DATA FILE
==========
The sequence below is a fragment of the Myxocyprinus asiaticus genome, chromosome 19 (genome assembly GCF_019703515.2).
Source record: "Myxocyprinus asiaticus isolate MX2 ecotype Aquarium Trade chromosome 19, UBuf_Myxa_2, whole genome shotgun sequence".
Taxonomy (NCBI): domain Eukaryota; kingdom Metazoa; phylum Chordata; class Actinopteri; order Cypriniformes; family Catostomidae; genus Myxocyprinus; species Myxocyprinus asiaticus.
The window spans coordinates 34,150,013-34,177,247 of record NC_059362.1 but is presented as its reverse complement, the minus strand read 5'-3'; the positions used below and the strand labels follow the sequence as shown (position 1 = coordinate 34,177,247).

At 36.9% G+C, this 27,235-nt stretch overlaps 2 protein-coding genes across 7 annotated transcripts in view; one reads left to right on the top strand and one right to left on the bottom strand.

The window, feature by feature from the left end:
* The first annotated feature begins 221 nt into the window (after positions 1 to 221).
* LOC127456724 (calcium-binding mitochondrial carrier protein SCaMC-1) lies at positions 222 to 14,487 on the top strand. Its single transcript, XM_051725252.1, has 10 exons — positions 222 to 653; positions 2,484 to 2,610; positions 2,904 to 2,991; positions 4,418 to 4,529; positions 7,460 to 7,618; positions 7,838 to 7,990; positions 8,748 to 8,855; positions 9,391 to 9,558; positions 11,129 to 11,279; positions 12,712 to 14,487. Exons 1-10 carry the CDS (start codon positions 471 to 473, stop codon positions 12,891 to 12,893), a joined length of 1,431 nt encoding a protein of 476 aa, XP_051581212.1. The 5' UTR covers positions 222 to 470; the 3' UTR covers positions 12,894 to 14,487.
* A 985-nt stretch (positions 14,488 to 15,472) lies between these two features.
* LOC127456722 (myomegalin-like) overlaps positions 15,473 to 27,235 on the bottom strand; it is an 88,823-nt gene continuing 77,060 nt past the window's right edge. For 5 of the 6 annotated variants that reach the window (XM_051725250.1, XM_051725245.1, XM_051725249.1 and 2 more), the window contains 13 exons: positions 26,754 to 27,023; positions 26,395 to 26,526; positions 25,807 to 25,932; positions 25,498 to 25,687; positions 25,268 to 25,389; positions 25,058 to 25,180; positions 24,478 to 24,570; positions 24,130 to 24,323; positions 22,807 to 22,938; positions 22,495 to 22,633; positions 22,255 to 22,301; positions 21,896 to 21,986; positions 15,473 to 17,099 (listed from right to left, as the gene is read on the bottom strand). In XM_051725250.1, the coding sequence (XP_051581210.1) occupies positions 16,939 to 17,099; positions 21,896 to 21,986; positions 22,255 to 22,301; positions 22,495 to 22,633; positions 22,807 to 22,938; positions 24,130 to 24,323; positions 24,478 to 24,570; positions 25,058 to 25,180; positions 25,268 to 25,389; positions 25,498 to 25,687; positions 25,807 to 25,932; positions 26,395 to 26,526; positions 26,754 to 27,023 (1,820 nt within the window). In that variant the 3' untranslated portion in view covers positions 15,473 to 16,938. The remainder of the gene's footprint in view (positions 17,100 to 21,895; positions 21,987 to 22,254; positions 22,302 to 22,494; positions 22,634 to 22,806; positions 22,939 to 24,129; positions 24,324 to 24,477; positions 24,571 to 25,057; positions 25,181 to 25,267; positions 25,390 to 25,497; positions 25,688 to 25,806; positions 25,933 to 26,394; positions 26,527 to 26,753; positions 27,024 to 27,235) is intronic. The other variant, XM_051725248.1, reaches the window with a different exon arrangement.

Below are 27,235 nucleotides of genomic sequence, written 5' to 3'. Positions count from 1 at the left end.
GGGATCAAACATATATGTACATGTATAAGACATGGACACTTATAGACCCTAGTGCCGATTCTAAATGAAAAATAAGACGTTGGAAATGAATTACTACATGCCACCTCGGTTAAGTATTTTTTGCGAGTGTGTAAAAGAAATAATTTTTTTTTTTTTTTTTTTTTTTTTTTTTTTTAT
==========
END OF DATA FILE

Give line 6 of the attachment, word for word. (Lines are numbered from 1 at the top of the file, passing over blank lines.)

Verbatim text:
The window, feature by feature from the left end: